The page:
🌾 Stop opposing healthy food for poor children, Greenpeace

🌾 Stop opposing healthy food for poor children, Greenpeace

Greenpeace is running an unscientific campaign against the genetically modified golden rice. Unfortunately, they are successful, making vitamin A deficiency in many children worse.

Warp Guest Writer
Warp Guest Writer

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Rice lacks vitamin A

Every year, hundreds of thousands of children suffer from visual impairment and health problems due to vitamin A deficiency.

The problem is especially large in countries where rice is a staple food, as rice does not contain vitamin A.

Particularly in rice-based countries, vitamin A deficiency is a major problem as rice lacks vitamin A.

Like many global health problems, the situation has fortunately improved. The proportion of children with vitamin A deficiency in middle and low-income countries decreased from 39 to 29 percent between 1991 and 2013.

Golden rice with vitamin A

But this is not enough. Therefore, it is encouraging that scientists have developed a rice that has been modified to produce beta-carotene, which in turn is converted into vitamin A in the body.

Wikimedia Commons.

Beta-carotene also gives the rice a yellowish color, hence the name Golden Rice, and is naturally found in, for example, carrots and green leafy vegetables - but it is food that unfortunately not everyone can access.

In addition, a study shows that a larger part of beta-carotene is converted into vitamin A when consuming Golden Rice compared to consuming carrots and spinach. A cup of Golden Rice a day would probably be enough to get half the daily requirement of vitamin A, the researchers write.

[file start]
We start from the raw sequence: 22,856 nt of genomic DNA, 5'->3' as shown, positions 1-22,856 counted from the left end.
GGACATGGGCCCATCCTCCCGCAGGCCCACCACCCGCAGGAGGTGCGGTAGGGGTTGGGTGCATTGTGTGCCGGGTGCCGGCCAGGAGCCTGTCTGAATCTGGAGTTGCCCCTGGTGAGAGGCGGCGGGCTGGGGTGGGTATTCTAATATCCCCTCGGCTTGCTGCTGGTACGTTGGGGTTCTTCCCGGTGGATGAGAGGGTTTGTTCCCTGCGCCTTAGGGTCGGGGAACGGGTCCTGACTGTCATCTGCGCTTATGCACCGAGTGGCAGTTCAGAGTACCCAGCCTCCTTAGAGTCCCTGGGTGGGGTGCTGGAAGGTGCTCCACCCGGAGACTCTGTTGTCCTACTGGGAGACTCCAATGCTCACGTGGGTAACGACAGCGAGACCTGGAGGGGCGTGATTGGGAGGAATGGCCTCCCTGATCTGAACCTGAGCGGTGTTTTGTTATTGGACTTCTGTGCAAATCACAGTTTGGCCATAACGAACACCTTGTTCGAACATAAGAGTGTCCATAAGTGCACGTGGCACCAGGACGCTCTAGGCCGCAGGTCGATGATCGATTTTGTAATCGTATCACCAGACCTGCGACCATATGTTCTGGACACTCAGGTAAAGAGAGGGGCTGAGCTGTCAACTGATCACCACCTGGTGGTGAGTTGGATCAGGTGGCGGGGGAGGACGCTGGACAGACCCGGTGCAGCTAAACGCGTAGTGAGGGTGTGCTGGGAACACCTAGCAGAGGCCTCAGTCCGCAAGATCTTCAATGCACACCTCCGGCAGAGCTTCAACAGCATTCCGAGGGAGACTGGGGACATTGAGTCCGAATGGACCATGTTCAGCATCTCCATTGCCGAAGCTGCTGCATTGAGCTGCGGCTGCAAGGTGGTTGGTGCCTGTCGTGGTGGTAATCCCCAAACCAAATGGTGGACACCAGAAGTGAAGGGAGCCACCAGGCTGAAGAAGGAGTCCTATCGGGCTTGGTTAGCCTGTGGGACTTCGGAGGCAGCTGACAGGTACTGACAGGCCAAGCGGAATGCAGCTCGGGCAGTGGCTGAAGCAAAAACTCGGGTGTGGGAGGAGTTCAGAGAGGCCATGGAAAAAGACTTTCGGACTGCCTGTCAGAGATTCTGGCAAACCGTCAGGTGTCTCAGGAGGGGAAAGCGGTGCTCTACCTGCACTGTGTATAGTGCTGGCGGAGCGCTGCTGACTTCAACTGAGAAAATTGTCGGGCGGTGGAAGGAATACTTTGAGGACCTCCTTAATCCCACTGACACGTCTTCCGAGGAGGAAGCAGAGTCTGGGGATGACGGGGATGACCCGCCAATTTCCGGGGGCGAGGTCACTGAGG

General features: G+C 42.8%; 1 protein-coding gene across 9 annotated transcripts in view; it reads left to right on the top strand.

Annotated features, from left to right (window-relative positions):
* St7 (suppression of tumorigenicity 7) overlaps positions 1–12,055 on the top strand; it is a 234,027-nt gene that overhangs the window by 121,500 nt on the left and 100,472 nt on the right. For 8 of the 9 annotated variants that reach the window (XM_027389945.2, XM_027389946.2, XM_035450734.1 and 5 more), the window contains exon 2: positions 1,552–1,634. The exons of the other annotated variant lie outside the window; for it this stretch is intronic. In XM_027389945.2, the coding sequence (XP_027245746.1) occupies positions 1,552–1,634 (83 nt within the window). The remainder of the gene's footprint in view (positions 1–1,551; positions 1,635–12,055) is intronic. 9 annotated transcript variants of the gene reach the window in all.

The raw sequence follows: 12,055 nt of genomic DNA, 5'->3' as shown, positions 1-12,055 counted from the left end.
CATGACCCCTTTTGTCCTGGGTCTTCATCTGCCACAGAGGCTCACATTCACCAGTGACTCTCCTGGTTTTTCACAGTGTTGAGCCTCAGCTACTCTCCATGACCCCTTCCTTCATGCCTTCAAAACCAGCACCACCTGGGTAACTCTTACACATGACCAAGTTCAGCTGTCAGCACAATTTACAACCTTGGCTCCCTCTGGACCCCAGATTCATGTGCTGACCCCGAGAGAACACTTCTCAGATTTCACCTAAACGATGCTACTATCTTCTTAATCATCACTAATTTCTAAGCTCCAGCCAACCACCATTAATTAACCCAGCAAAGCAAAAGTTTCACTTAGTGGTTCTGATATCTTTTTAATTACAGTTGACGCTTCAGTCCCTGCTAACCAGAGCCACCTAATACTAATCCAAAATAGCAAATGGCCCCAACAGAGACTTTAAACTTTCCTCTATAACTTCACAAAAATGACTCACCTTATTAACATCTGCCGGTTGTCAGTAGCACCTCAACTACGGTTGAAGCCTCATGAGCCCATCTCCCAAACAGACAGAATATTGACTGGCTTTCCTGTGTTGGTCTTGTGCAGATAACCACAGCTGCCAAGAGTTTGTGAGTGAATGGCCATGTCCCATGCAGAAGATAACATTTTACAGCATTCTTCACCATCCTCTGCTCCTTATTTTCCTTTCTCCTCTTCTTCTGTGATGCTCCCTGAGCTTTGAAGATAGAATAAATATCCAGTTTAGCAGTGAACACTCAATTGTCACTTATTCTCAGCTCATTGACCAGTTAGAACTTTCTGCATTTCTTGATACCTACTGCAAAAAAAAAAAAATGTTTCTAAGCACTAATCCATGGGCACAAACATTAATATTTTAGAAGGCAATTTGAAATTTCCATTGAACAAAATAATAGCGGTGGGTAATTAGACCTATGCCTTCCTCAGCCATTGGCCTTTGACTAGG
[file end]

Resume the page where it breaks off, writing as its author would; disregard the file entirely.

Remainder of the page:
The Philippines was first to approve - but Greenpeace stops it

Therefore, it was a welcome advancement that the Philippines in 2021 became the first country to approve the rice for commercial cultivation.

🍚 The Philippines gives GMO “Golden Rice” green light
Vitamin A deficiency affects millions of children worldwide. The Philipines have now become the first country in the region whose authorities have approved a genetically modified nutrient-enriched rice for cultivation.

Last year, over 100 tons of Golden Rice were harvested in the country.

This could have been the start of a golden era.

But GMO-skeptical Greenpeace and other environmental organizations appealed the decision to approve the rice. Unfortunately, in April, the decision came from the Philippine Supreme Court to stop the cultivation.

160 Nobel laureates appeal to Greenpeace to stop

This is the culmination of a long campaign from Greenpeace. They argue, among other things, that there are no concrete studies on the effectiveness of Golden Rice in combating vitamin A deficiency, and that organic farming is better for the environment and consumers. In addition, Greenpeace also had objections to the process in which the rice was approved in the Philippines.

A campaign that in 2016 had 160 Nobel laureates appeal to Greenpeace to stop:

"Organizations opposed to modern plant breeding, with Greenpeace at their lead, have repeatedly denied these facts and opposed biotechnological innovations in agriculture. They have misrepresented their risks, benefits, and impacts, and supported the criminal destruction of approved field trials and research projects.
We urge Greenpeace and its supporters to re-examine the experience of farmers and consumers worldwide with crops and foods improved through biotechnology, recognize the findings of authoritative scientific bodies and regulatory agencies, and abandon their campaign against 'GMOs' in general and Golden Rice in particular," wrote the Nobel laureates.

Not banned everywhere

But Greenpeace has not yet managed to stop Golden Rice everywhere. In China, India, Bangladesh, Indonesia, and Vietnam, processes are underway to approve it. In addition, work is underway to change Golden Rice so that it also contains iron and zinc.

If we listen to the Nobel laureates and do not let fear of genetic engineering guide us, there are good prospects for Golden Rice to make the world a better place in the future.

Elias Rosell